How States Provide Long-Term Services and Supports to Children in Medicaid Managed Care

For years, states have used managed care delivery systems to help control costs and improve health care and outcomes for adult Medicaid beneficiaries with complex health care needs. Now, more than a dozen states are using managed care to provide long-term services and supports (LTSS) to children and youth with special health care needs (CYSHCN).

LTSS are costly for federal and state governments to deliver. Nationally, public LTSS spending exceeds $242 billion annually. Medicaid is responsible for about $145 billion or 60 percent of these expenditures and LTSS currently accounts for 30 percent of all Medicaid spending. Annual Medicaid spending per enrollee is more than 12-times higher for children who use LTSS ($37,084) compared to those who do not ($2,863).

LTSS encompass a range of medical and non-medical services provided to people who are chronically ill or disabled. They typically include services such as nursing facility care, home nursing services, and home- and community-based services, such as in-home nursing care. LTSS often provide support for daily living activities, including eating, dressing, and maintaining personal hygiene. CYSHCN who receive LTSS are typically children with significant health care conditions and may need LTSS services over their childhood, and perhaps for the rest of their lives. Their LTSS needs may change as they grow and mature. Some CYSHCN receive care in a nursing home facility due to their extensive medical and/or behavioral health care needs and limitations in available community-based services.

Until now, few national reports have explored how states are redesigning their programs to include children in state Medicaid managed long-term services and supports (MLTSS). In early 2018, the National Academy for State Health Policy (NASHP) analyzed state Medicaid managed care programs nationwide that provide LTSS for children. NASHP reviewed state contracts to identify which pediatric populations were covered, how the programs were structured, and what approaches states used when evaluating the quality of LTSS and requirements for cross-agency collaboration.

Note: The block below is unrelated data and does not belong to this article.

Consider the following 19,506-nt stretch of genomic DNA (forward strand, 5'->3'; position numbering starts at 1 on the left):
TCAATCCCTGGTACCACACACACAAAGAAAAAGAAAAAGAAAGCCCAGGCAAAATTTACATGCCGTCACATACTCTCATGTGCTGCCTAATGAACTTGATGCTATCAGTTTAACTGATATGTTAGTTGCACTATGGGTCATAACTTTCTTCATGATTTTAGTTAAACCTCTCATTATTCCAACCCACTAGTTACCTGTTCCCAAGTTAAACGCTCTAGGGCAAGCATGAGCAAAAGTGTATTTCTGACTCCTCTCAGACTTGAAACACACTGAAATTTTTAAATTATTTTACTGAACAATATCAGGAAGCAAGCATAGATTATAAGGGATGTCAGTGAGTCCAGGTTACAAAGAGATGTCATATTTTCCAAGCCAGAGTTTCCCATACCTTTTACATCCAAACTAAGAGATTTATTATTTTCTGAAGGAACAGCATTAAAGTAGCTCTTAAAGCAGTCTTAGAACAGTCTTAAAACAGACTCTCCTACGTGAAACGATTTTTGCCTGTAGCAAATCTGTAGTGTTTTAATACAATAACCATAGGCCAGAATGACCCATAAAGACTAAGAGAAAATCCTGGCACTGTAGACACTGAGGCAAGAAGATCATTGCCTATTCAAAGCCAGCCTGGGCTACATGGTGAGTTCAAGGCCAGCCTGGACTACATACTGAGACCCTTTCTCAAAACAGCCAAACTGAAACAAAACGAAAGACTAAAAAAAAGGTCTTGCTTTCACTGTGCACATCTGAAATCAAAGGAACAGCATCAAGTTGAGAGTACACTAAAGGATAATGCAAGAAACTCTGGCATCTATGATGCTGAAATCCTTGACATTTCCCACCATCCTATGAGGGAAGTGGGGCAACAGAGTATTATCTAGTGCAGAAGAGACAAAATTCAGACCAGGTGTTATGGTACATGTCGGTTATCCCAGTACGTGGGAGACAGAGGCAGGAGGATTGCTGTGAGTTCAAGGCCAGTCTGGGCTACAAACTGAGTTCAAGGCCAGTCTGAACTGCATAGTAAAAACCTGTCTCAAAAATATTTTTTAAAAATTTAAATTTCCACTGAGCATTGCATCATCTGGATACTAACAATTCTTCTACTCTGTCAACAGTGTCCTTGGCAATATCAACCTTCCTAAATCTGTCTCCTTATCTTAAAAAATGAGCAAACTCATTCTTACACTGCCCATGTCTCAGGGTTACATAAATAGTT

This new NASHP issue brief and its accompanying chart highlight strategies that states have used to implement MLTSS and identify key contract language that helped states establish these programs.

Currently, one-quarter of states (14 states) provide MLTSS to children through 17 Medicaid managed care (MMC) programs. In some cases, states have more than one MMC program to serve specific groups of Medicaid enrollees. In contrast, 24 states provide 39 MLTSS programs to adults. The CYSHCN that states enroll in their MLTSS programs vary across the country. Most enroll children who receive Supplemental Security Income, are enrolled in Medicaid as the result of foster care placement, and/or are enrolled in 1915(c) HCBS waivers. Nearly all provide these services as part of a comprehensive set of physical, behavioral, and LTSS benefits.

There are a number of ways that states can ensure that MLTSS programs serve the unique needs of children, including instituting specific network adequacy requirements for LTSS providers, implementing new or adapting existing quality measurement strategies for children receiving LTSS, and requiring coordination between managed care organizations, LTSS state agencies, and community-based partners.

Using MMC to provide LTSS to children is an emerging trend that is likely to expand as managed care becomes the dominant delivery system for all Medicaid enrollees and services. This issue brief includes strategies states may consider in implementing MLTSS for children including family engagement, preparing LTSS providers, and designing programs to meet the specific needs of children. As states implement new delivery system models and respond to new federal rules, NASHP will continue to monitor the delivery of MLTSS services to children and identify promising practices.